We celebrate the German premiere of the film Kara Kafa (Black Head) from 1979 in presence of director Korhan Yurtsever.
Kara Kafa tells of the increasingly hopeless situation of the Turkish metalworker Cafer, who is bringing his family from the Turkish village to Germany. Cafer is convinced that Germany is the land of opportunity and will save the family from poverty. In his view, all migrants who work in Germany should be grateful and obedient to their work without complaining. He does not like the clubs, trade unions and meetings attended by many of his friends and also by his wife Hacer. Hacer is involved in the women's movement. She changes outwardly and mentally. Her eldest son is lonely and wanders aimlessly through the streets of the city while the daughter has to stay home to look after her newborn brother. As the song in the end of the film suggests, the fate of the working-class family lies in their own hands: "If we do not stand up, our misery will not end!"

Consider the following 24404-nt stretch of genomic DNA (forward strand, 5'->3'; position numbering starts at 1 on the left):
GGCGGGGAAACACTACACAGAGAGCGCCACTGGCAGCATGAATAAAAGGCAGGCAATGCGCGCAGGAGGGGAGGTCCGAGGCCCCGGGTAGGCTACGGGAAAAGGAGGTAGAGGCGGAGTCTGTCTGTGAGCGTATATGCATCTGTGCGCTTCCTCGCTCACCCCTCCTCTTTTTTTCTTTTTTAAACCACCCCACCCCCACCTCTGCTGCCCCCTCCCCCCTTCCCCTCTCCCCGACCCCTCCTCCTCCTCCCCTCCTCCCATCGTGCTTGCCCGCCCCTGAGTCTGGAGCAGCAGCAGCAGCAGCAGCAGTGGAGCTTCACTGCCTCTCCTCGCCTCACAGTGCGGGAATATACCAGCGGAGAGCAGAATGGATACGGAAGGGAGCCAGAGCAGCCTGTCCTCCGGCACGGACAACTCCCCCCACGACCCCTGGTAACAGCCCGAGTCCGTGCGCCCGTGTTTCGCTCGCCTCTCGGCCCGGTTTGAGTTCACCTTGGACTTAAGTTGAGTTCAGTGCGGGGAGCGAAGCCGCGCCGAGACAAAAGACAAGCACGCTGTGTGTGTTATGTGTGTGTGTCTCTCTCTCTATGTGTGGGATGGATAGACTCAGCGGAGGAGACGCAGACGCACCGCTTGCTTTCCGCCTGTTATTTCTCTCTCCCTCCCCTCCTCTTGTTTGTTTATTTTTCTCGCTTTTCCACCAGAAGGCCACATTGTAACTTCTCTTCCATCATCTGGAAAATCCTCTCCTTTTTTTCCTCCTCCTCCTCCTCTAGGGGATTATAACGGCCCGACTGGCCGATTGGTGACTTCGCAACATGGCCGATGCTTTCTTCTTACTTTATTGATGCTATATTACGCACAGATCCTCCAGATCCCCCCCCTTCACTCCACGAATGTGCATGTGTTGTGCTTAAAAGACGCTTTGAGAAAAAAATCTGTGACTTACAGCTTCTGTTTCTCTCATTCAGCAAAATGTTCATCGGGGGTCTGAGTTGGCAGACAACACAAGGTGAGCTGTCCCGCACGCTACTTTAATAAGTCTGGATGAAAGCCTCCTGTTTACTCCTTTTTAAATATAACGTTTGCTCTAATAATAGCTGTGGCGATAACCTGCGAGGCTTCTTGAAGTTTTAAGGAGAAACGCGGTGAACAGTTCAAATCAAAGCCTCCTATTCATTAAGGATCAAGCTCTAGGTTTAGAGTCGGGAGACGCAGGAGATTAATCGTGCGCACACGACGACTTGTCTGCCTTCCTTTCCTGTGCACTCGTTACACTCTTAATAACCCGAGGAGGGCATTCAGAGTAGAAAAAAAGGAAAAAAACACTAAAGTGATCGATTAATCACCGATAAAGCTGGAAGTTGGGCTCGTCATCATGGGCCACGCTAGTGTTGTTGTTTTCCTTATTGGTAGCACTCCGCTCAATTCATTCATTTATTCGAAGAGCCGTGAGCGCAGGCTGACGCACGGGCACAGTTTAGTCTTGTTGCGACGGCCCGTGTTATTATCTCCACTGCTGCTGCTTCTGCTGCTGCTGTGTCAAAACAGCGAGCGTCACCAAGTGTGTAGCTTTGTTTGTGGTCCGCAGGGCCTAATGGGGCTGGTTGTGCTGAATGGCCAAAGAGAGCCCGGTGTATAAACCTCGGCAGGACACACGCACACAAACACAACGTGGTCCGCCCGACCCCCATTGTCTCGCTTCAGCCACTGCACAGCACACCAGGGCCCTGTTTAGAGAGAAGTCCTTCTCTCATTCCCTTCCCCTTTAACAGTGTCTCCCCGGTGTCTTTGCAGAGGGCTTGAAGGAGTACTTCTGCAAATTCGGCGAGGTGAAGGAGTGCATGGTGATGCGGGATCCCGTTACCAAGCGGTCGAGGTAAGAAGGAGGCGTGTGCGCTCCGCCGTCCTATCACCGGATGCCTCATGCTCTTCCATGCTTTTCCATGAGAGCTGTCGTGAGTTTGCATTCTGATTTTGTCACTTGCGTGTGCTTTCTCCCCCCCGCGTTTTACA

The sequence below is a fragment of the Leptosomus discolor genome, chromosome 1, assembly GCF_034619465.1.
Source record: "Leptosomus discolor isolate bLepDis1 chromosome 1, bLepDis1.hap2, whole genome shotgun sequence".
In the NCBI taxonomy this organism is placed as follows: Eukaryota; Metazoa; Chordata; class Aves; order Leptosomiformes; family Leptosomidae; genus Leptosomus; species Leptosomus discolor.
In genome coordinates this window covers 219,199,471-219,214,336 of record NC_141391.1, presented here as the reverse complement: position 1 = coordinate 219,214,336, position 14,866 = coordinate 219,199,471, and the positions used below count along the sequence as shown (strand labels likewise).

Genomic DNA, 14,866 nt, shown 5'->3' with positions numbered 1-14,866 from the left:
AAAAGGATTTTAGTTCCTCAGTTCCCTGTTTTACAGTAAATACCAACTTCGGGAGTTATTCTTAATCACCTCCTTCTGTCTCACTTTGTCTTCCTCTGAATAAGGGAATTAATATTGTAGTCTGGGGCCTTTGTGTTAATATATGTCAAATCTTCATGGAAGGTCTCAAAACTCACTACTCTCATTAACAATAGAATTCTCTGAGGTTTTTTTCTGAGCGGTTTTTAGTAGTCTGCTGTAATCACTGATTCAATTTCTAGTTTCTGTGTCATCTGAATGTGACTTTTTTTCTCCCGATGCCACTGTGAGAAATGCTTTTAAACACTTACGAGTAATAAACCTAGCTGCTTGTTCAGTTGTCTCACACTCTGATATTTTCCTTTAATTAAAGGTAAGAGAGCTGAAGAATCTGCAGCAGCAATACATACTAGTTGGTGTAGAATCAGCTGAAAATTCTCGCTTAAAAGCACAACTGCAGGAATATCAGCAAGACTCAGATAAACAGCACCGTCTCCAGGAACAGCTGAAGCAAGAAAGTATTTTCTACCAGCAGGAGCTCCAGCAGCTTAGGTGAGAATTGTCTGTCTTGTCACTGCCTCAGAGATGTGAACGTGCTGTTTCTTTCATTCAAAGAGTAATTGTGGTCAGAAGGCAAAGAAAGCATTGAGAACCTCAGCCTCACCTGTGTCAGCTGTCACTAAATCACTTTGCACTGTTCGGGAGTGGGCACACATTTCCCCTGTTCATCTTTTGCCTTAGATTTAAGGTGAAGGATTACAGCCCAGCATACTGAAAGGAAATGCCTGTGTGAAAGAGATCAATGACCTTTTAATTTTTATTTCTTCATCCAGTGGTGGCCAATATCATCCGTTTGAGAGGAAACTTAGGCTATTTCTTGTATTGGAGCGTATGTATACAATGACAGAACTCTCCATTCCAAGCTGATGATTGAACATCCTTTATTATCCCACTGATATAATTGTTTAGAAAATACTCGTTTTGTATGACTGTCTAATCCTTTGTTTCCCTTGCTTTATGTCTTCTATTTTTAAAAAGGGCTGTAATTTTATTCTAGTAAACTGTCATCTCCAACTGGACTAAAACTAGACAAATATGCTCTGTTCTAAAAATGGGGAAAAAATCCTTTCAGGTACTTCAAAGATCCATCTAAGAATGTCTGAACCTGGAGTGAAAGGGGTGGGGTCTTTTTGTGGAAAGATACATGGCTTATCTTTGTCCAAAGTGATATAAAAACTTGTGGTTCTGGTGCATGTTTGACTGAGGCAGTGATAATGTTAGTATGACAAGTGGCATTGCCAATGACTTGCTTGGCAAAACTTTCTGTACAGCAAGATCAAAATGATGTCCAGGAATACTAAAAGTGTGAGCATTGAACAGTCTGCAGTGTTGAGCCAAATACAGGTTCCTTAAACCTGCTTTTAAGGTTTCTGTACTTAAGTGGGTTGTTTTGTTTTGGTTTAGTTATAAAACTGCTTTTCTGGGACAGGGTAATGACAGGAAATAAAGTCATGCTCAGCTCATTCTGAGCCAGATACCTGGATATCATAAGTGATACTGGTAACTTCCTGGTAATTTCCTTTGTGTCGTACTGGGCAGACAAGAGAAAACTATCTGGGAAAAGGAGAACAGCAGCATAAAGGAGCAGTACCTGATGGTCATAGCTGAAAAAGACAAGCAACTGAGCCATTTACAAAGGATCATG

Kara Kafa was immediately banned after its completion by the then censorship committee in Turkey, for the reason that the film violated "the honor of Germany, the befriended nation". The world premiere of the film took place therefore only in 2011 with 32 years delay at the film festival in Antalya. Kara Kafa stands out among other examples of the German-Turkish migration cinema for its left-wing view of migration and its open social criticism.
Korhan Yurtsever, born in Istanbul, has worked since a young age as a cutter in the his uncle's studio. His feature film Fıratın Cinleri from 1978 won several prizes, including the prize from the jury of San Remo festival. After a personal invitation from the major of Berlin he started shooting Kara Kafa in Berlin, in the Ruhr area and in Turkey. After his movie was banned, he stayed in Germany for a couple of years, before he returned to Turkey, where he continued working as a director, mostly for promotional films.